No-one knows what happened to the early settlers in America who seemed to vanish into thin air…

The year was 1587. And 117 men, women and children from England had just arrived on the coast of what is now North Carolina.

They set up home at a place called Roanoke, building a small village of wooden cottages and a fence around it as protection from the Native American tribes that lived nearby.

It wasn’t the first time the English had tried to settle in America. Two previous attempts in the early 1580s had failed. The colonists had failed to find enough to eat, had fought with the Native Americans and returned home to England.

The attempt in 1587 was due to fail, too.

Early settlers in America

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First, they’d arrived in July. Which was far too late to plant crops. And they hadn’t brought enough provisions to last through the winter.

Two months after arriving, a small group of the colonists led by a man named John White set off back home to England. They’d stock up and return directly to Roanoke.

John White and his crew arrived in London that November.

But what he hadn’t banked on was the Spanish Armada.

England was now at war with Spain. And there was no way he could get all the supplies needed and sail safely back across the Irish Sea and into the Atlantic.

Three years passed before John was able to return to Roanoke.

He landed with his crew in August 1590. And he found the colony utterly deserted.

The wooden cottages that has been built three years earlier had been taken down. Nothing remained of them except the fence that had surrounded them.

There was no trace of the 90 men, 17 women or 11 children.

But clearly, they hadn’t left in a hurry. There was no sign of attack from the native Americans.

John was at a loss as to what to think.

Before he’d left, he had agreed with the colonists that if they’d had to move on while John had been away, if they’d had to leave the area under threat or due to a lack of food, they’d carve Maltese crosses into the trees as a sign.

There were none to be seen.

In fact, John White found something altogether different carved into the trunk of a tree near the abandoned settlement.

The word CROATOAN. And on another tree, CRO.

John knew there was a nearby tribe called the Croatoan, and that they lived on an island also called Croatoan.

Had the colonists gone to live there?

John White would never know. A storm was brewing, and with no shelter on Roanoke, he and his crew had no choice but to leave for home again.

It’d been 12 years before the English would return and set up home in Jamestown, 250 miles away from Roanoke.

For four hundred years, the mystery of the lost colony has endured. Just what happened to the settlers of 1587?

Many believed they’d been wiped out by a hurricane or by disease. But John White had found no human remains. And the fence surrounding the settlement had been left intact.

Some reckoned they’d run out of food, that they’d dismantled their wooden cottages to build rafts or boats to sail up the coast in search of fertile land.

But if so, who had carved Cro and Croatoan into the trees? And why?

Had they been killed by Native American Indians? Certainly, some local tribes had been angry with the colonists for taking their land. They’d killed before.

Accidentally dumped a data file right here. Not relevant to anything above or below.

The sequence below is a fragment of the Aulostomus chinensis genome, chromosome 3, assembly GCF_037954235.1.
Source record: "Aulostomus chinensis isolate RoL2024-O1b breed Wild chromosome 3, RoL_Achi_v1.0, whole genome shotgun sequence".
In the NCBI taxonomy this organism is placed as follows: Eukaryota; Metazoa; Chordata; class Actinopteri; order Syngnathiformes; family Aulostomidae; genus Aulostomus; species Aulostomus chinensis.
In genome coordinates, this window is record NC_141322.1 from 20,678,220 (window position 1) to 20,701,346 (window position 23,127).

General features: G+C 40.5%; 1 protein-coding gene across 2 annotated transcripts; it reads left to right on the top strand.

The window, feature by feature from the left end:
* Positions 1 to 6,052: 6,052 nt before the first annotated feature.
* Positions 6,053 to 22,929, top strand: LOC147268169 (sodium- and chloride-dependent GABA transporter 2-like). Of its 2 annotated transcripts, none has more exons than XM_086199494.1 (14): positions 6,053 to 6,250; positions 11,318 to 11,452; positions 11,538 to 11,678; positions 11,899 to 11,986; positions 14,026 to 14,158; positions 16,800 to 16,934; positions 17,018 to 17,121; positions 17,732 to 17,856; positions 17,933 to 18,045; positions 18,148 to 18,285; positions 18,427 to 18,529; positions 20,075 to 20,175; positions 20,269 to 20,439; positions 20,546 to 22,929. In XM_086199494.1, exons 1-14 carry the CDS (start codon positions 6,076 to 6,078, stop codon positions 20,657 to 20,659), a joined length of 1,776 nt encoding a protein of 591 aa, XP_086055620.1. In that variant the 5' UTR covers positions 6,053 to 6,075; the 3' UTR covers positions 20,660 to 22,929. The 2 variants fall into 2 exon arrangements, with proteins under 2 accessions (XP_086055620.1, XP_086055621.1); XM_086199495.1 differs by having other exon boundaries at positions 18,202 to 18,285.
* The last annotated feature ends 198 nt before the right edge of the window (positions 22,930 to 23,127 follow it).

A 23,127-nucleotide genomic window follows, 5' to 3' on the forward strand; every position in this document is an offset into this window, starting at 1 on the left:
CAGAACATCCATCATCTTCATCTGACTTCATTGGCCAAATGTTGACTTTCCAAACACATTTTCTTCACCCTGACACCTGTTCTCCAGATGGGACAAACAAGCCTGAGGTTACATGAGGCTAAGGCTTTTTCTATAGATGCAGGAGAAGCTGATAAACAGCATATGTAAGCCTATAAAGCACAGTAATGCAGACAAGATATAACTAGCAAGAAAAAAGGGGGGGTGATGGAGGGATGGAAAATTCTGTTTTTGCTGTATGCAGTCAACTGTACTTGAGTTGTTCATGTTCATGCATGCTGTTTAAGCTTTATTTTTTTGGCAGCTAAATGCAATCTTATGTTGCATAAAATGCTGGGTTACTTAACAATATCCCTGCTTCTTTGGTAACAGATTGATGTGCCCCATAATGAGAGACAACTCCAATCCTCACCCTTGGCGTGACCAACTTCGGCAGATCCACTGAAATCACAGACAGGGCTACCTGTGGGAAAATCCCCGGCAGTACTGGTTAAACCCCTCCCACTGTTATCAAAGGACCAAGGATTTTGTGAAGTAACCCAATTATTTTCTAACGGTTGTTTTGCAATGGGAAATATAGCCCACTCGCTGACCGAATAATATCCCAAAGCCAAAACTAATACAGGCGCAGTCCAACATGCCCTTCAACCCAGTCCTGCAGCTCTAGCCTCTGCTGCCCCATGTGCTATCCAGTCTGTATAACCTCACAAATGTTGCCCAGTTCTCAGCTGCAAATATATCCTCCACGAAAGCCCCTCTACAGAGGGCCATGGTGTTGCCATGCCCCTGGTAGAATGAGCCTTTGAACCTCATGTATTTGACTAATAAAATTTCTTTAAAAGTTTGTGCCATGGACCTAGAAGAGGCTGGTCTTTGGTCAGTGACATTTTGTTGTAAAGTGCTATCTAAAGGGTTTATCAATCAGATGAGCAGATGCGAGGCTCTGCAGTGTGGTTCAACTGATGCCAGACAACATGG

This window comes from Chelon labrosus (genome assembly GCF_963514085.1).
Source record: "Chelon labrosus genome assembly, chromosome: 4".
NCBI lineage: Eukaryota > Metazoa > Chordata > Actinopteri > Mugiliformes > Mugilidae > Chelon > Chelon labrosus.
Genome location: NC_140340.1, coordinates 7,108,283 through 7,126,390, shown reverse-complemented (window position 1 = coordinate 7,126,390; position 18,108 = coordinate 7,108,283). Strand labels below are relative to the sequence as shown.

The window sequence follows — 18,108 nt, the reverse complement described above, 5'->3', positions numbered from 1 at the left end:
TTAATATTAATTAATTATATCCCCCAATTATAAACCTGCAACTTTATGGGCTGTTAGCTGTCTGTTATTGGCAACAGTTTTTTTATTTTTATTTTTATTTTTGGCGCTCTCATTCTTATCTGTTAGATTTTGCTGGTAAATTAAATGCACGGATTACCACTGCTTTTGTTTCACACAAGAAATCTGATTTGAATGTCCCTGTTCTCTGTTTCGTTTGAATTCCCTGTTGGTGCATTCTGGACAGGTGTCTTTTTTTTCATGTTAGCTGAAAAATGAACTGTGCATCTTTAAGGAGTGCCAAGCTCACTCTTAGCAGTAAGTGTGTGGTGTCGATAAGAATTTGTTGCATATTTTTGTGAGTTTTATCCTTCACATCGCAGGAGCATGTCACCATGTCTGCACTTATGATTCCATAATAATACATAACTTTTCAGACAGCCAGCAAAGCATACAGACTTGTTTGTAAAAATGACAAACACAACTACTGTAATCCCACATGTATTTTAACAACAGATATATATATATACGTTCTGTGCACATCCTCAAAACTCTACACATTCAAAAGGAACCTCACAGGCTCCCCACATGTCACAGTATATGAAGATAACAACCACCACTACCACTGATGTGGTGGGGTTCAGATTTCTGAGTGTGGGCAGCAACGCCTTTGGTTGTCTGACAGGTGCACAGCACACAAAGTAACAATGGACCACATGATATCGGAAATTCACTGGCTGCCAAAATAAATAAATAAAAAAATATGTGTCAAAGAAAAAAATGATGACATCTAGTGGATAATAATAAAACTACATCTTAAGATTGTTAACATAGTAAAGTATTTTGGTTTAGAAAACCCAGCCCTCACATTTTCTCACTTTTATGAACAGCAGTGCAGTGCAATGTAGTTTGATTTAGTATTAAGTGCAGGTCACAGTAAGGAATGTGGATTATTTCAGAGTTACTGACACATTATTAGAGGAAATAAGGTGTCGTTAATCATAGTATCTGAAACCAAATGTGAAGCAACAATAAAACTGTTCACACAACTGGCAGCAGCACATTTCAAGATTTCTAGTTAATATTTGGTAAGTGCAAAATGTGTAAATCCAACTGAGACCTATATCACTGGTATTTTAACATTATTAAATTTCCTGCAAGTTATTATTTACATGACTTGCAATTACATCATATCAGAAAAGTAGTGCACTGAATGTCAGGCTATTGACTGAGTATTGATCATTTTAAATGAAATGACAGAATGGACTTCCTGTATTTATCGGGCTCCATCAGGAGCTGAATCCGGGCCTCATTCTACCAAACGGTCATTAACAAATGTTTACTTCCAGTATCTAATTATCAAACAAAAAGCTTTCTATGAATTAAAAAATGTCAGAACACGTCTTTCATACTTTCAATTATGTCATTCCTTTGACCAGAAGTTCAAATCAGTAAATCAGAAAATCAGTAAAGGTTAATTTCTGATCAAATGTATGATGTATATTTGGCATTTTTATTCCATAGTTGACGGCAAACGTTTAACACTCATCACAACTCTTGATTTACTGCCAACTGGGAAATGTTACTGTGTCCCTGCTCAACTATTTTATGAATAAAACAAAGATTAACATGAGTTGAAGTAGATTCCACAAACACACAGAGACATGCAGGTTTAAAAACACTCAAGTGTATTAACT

But why had they dismantled the cottages? And why carve Croatoan into the tree? Was it a sign of their victory over the colonists?

Indeed, years later, there were sightings of European people at various Indian settlements up the east coast. Were these the 1587 lost colony?

Others, struggling for conclusive evidence, have suggested the settlers were abducted by aliens.

Perhaps the most likely theory is that the English settlers had run out of food and out of hope and that they’d turned to the Croatoan tribe for help.

Could they have left Roanoke for Croatoan Island and lived happily with the Croatoan tribe, carving the word Croatoan into the tree as a sign of their intentions?

Had another tribe been born out of this union between natives and colonists?

And was that tribe the Lumbee? More than a hundred years later, in 1730, European explorers encountered the Lumbee tribe for the first time.

They were fairer than other natives. With lighter coloured eyes.

And intermingled into their language were words that seemed oddly like Elizabethan words. They addressed each other as ‘cuz’. Cuz to an Elizabethan meant ‘kinsman’.

Another example was their word ‘jubious’ to mean strange, which was rather like the Elizabethan sense of ‘dubious’.

Then, there were their names. How else were these natives called things like Taylor, Hyatt and Dial if they weren’t descended from the Roanoke settlers?

Currently, the Lumbee tribe is participating in the Lumbee Tribe Regional DNA Project to establish for once and for all where they came from. And if there were English settlers among their descendents.

If the Lumbee connection turns out to be true, then maybe the Roanoke colonists weren’t lost after all.

 

Virginia Dare

US stamp commemorating the birth of Virgina Dare in 1587. (Photo: iStockphoto)

US stamp commemorating the birth of Virgina Dare in 1587. (Photo: iStockphoto)

On 18 August 1587, the first English child was born in America, at the Roanoke settlement. Her name was Virginia Dare. Popular legend has it that she was turned into a white deer by a Native American witchdoctor. But her real fate remains a mystery. Like that of her parents and the other settlers.